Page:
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HMRC tips on how to get your practice and clients ready for Making Tax Digital now

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Making Tax Digital (MTD) is coming – and you need to be getting your accountancy practice and clients ready for MTD now. That’s what Theresa Middleton, director for the Making Tax Digital for Business Programme for HMRC, said when she spoke about MTD to a packed presentation hall at Accountex 2018.

The first mandated MTD implementation – for businesses that pay VAT – is due to go live in April 2019. But moving forward, she offered five key suggestions for all accountancy firms.

1. Talk to your clients

There are two vectors for preparing the groundwork for being ready, said Theresa. You can either speak to clients directly about MTD, or make your own assessment of their ability to be ready.

But it’s about more than just whether clients are already keeping their accounts digitally. It is, she said, about “really understanding your client base – what the current status is in terms of what people are doing for [digital accounting] processes, and also making an assessment of the attitude and aptitude of people to make the change”.

As we’ve explained before at Sage, some clients will require more work than others, and you should plan your resources now rather than face surprises in 2019.

At the time of writing it is a little over 200 working days until MTD for VAT is mandated for all eligible business. It’s likely many accountancy practices have yet to realise the urgency and scale of the task they face.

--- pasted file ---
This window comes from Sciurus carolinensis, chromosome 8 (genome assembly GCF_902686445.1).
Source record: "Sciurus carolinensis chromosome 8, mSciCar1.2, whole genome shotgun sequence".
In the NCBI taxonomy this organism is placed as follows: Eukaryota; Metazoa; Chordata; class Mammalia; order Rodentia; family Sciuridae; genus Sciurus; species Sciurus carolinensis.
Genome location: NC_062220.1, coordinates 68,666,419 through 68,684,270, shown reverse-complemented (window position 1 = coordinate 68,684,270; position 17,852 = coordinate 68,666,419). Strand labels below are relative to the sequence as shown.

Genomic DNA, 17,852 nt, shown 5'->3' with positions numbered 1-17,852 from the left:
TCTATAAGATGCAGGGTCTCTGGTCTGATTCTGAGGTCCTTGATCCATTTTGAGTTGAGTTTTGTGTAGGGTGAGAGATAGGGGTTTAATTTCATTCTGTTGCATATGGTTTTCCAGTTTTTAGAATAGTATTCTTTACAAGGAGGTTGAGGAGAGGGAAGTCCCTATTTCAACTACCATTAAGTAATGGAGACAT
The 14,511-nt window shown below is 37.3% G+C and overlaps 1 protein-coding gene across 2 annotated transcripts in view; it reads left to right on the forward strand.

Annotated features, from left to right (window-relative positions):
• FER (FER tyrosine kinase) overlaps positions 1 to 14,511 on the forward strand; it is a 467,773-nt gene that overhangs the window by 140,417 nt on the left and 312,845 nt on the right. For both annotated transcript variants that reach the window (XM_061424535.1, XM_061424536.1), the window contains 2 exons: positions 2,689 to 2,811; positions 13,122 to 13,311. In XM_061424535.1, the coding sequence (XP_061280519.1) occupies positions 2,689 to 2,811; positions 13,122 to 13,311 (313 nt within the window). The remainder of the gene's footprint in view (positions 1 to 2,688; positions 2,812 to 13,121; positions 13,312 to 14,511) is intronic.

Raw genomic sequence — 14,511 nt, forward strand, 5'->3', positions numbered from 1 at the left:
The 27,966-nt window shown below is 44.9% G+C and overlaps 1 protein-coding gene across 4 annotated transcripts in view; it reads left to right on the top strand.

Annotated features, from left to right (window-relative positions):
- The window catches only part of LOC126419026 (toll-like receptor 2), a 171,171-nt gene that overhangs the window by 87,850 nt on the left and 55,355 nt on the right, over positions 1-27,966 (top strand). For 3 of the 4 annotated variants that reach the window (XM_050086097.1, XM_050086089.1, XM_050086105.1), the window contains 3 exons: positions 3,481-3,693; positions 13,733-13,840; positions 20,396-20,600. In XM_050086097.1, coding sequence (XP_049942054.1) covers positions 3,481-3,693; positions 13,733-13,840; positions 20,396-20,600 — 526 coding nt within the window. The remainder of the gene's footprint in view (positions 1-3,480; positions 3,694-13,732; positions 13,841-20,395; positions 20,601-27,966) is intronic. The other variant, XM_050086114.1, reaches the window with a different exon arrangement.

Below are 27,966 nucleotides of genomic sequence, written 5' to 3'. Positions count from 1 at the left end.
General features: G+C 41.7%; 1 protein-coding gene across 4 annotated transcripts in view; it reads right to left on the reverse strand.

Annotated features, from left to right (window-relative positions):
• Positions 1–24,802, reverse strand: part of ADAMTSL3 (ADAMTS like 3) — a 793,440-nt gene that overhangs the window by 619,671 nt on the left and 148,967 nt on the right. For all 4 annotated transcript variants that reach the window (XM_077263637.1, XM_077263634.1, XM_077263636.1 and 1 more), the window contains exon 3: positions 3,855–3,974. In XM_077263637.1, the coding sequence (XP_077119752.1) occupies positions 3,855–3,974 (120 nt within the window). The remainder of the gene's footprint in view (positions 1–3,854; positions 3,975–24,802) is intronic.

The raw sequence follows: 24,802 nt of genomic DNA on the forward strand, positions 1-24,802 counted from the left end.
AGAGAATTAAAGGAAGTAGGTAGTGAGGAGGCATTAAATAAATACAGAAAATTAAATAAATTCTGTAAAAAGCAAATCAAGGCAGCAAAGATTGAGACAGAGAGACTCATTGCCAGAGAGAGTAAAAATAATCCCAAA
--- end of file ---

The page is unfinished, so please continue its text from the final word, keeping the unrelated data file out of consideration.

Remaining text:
2. Prepare your own practice

It isn’t just clients that might need to adjust their attitude. Talking of the accountants she’s spoken to about MTD, Theresa mentioned that some have told her they’re “glad you’re forcing this” when it comes to digital accounting and record keeping, in that it will help convert that small fraction of their clients who have resisted until now.

However, there are still some accountancy practices, she continued, whose operating model is to “add up a big pile of papers and submit a tax return on behalf of the client”.

To these practices, the switch to MTD is as big a disruptive change as it is for the most recalcitrant business. Theresa admits there might be “some sense of worry” and added that it’s “well understood by HMRC that it’s a big transitional challenge for some groups”.

However, she also advises these practices to see it as a “a massive opportunity to add much more value to the businesses they represent”.

One of the driving factors behind MTD is to make tax submission easier and simpler for all involved, and this can free an accountant’s time for other value-added client activities. Even the act of making contact with a client to discuss MTD requirements creates a new avenue for fee-generating activities.

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3. Consider the software

MTD mandates that software must be used for digital record keeping and filing, and HMRC will not be supplying this to either the client or accountant. So, perhaps unsurprisingly, Theresa advises accountants to speak to their software vendor(s) and ask what preparations are being made for the required MTD functionality.

However, the discussion needs to be about more than this.

“That product you use for some clients won’t necessarily suit all of them,” said Theresa and MTD provides an opportunity to “really think about what software you’re going to want your clients to use so that nobody’s having to make what might feel like big changes at the last minute”.